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how to find which process owns a network session?

HI, experts,

As a normal UNIX user, I can use netstat to find out the network status of a SUN UNIX box. I can find out how many TCP/IP connections are established and what's IP address/port ( both  source and destination). However, what I want is to connect these information with the process ID. I want to know which process owns this network connection. ( With this, I can find out who is now connected to certain equipment).

How can I do that. Note that all these should be done in normal user account.
( I'm good at Perl, shell programing and C/C++ in UNIX).

It's not easy, I know :).
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zouwei
Asked:
zouwei
1 Solution
 
RobWMartinCommented:
Hi,
I'm mainly commenting because I want to see the updates to this.  

I don't see how it can be done without root privileges.  Do you have root access to the machine?  If so, you can set up a script that does netstat -ap as root, then sudoer anyone you want to have access to the info.

Hope someone has a more direct solution.  It's interesting.

Rob
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jmcgOwnerCommented:
The 'lsof' (List open files) utility can do this. It has to be installed with privileges, though, so it doesn't exactly meet your criterion. And you're right, it is not easy. I was very impressed by how much data this program can ferret out. And by how much work went into getting it.

The program has been ported to many versions of UNIX and to Linux.    

 *
    | The latest release of lsof is always available via anonymous ftp |
    | from vic.cc.purdue.edu.  Look in pub/tools/unix/lsof.|

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zouweiAuthor Commented:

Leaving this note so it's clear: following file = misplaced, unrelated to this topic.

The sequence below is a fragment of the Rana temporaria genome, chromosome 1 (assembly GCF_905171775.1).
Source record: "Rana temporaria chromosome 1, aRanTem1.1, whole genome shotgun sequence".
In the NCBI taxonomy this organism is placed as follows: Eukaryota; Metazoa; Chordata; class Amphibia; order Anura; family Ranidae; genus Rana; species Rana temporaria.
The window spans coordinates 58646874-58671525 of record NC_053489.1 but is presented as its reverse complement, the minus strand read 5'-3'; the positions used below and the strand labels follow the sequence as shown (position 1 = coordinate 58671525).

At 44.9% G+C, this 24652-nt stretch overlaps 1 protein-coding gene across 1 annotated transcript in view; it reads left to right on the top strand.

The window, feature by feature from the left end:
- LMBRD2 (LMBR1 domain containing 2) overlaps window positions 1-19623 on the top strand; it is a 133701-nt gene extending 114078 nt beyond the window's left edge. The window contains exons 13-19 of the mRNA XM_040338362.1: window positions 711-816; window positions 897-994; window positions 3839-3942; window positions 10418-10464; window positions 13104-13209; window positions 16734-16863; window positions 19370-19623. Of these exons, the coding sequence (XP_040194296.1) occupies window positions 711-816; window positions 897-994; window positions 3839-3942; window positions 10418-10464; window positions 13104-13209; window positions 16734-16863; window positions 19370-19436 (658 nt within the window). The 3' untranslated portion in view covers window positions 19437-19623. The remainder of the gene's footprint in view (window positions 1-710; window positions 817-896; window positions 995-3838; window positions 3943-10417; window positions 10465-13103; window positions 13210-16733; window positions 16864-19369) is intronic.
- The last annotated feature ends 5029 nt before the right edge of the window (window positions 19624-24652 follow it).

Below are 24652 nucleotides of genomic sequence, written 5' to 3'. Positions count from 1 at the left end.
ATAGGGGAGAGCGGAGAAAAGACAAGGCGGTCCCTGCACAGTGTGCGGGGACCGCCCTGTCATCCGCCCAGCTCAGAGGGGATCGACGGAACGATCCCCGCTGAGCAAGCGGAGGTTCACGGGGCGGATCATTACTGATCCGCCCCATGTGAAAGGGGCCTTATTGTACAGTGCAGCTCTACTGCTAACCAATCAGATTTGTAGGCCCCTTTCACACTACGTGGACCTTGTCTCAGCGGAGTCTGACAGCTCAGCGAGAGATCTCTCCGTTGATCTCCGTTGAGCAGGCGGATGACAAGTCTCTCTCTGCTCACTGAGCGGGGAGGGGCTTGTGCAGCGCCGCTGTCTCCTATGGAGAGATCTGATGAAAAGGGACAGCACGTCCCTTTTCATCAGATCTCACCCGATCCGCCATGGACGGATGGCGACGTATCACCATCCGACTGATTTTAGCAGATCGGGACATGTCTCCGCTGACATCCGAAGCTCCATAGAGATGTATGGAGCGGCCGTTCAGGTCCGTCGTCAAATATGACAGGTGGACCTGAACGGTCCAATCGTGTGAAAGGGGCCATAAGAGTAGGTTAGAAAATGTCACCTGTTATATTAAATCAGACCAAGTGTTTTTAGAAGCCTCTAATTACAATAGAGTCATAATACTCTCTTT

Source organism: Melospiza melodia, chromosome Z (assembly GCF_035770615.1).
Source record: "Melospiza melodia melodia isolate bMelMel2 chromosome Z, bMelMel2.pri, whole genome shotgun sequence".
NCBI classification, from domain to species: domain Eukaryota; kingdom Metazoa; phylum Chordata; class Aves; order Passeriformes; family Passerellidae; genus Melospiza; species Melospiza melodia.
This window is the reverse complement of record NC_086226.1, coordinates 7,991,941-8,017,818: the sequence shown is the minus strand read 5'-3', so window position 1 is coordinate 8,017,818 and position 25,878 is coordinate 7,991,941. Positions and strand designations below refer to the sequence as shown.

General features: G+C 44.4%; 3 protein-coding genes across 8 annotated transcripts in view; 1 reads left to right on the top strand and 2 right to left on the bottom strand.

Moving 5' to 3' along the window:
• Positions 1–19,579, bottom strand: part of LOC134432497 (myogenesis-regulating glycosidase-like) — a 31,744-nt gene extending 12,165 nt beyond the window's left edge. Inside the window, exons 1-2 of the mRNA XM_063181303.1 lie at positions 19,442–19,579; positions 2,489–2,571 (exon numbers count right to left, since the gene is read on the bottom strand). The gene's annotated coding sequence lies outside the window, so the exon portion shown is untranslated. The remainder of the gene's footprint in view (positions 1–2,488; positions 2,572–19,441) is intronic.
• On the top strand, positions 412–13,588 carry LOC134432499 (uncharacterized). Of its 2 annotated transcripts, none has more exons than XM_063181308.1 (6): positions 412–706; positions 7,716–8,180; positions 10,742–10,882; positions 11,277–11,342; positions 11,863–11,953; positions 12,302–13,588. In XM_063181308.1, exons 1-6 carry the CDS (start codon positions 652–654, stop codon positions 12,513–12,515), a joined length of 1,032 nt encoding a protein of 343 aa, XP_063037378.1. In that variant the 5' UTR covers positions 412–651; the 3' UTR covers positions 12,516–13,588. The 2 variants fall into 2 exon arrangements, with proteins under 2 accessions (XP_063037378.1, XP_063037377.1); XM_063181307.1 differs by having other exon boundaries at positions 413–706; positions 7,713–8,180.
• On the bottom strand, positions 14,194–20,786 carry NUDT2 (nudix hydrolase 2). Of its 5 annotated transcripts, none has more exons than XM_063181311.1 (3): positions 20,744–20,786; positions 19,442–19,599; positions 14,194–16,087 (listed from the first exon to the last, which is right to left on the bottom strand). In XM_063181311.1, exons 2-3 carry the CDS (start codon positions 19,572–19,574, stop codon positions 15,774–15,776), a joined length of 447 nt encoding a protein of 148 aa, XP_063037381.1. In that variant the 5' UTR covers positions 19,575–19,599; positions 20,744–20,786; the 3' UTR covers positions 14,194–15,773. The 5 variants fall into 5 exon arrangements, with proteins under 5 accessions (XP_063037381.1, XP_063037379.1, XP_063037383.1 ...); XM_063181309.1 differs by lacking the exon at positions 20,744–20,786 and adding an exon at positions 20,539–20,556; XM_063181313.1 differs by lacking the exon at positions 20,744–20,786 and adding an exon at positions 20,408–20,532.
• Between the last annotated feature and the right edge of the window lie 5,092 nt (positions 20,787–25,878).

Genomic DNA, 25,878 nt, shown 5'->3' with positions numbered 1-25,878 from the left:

Hi, Rob and jmcg,


Thanks for the comments. lsof works good under root privileges. However, what I want is to write a scripe which even a normal user can use it to find out who is connected to that equipment ( shared by multiple users).

I'll wait a few more days to see if any suggestion comes in.



David
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jmcgOwnerCommented:
One of the reasons lsof comes with some elaborate PGP signatures and stuff is to get you to the point where you can _trust_ it to be installed SUID root. Your script can then run lsof (there're flags that will limit it to looking for sockets or even to a particular socket) and parse the output to find the particular things you're interested in.

The information you want is not available through the UNIX API, period. You have no choice but to use a (trusted) program to access the kernel data structures. The only other approach I can suggest is that you could place monitor processes in front of the resources you want to monitor that can record the connection information before handing the connection over to the real server (or modify the servers to do this for you, if you have source).
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jlevieCommented:
You can' t do it without at least an suid-to-root lsof (or equivalent) as the data for processes other than your own is only readable by root.
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